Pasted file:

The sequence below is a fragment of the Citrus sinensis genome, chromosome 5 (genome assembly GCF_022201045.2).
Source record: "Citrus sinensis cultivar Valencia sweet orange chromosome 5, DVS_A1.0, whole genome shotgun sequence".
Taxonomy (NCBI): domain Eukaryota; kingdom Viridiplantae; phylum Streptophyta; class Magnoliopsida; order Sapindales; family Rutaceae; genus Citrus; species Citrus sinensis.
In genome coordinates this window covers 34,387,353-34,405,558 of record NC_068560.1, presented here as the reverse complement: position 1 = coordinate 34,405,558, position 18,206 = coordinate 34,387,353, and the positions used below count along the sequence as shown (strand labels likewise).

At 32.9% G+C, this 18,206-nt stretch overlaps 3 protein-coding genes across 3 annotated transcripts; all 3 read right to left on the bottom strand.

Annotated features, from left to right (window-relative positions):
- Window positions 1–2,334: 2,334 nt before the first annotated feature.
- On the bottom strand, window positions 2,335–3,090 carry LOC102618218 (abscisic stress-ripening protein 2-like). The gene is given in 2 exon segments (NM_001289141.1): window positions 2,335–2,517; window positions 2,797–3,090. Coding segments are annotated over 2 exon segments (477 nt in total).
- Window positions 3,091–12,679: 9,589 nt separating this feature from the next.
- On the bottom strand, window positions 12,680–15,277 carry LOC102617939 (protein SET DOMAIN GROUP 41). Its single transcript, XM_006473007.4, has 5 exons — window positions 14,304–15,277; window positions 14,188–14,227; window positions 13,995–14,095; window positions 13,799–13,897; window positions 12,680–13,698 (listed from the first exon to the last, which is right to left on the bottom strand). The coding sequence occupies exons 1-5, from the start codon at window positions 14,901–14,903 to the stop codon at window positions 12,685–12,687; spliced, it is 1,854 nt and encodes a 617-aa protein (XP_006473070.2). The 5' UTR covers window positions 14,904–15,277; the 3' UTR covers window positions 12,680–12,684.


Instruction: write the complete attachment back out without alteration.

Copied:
The sequence below is a fragment of the Citrus sinensis genome, chromosome 5 (genome assembly GCF_022201045.2).
Source record: "Citrus sinensis cultivar Valencia sweet orange chromosome 5, DVS_A1.0, whole genome shotgun sequence".
Taxonomy (NCBI): domain Eukaryota; kingdom Viridiplantae; phylum Streptophyta; class Magnoliopsida; order Sapindales; family Rutaceae; genus Citrus; species Citrus sinensis.
In genome coordinates this window covers 34,387,353-34,405,558 of record NC_068560.1, presented here as the reverse complement: position 1 = coordinate 34,405,558, position 18,206 = coordinate 34,387,353, and the positions used below count along the sequence as shown (strand labels likewise).

At 32.9% G+C, this 18,206-nt stretch overlaps 3 protein-coding genes across 3 annotated transcripts; all 3 read right to left on the bottom strand.

Annotated features, from left to right (window-relative positions):
- Window positions 1–2,334: 2,334 nt before the first annotated feature.
- On the bottom strand, window positions 2,335–3,090 carry LOC102618218 (abscisic stress-ripening protein 2-like). The gene is given in 2 exon segments (NM_001289141.1): window positions 2,335–2,517; window positions 2,797–3,090. Coding segments are annotated over 2 exon segments (477 nt in total).
- Window positions 3,091–12,679: 9,589 nt separating this feature from the next.
- On the bottom strand, window positions 12,680–15,277 carry LOC102617939 (protein SET DOMAIN GROUP 41). Its single transcript, XM_006473007.4, has 5 exons — window positions 14,304–15,277; window positions 14,188–14,227; window positions 13,995–14,095; window positions 13,799–13,897; window positions 12,680–13,698 (listed from the first exon to the last, which is right to left on the bottom strand). The coding sequence occupies exons 1-5, from the start codon at window positions 14,901–14,903 to the stop codon at window positions 12,685–12,687; spliced, it is 1,854 nt and encodes a 617-aa protein (XP_006473070.2). The 5' UTR covers window positions 14,904–15,277; the 3' UTR covers window positions 12,680–12,684.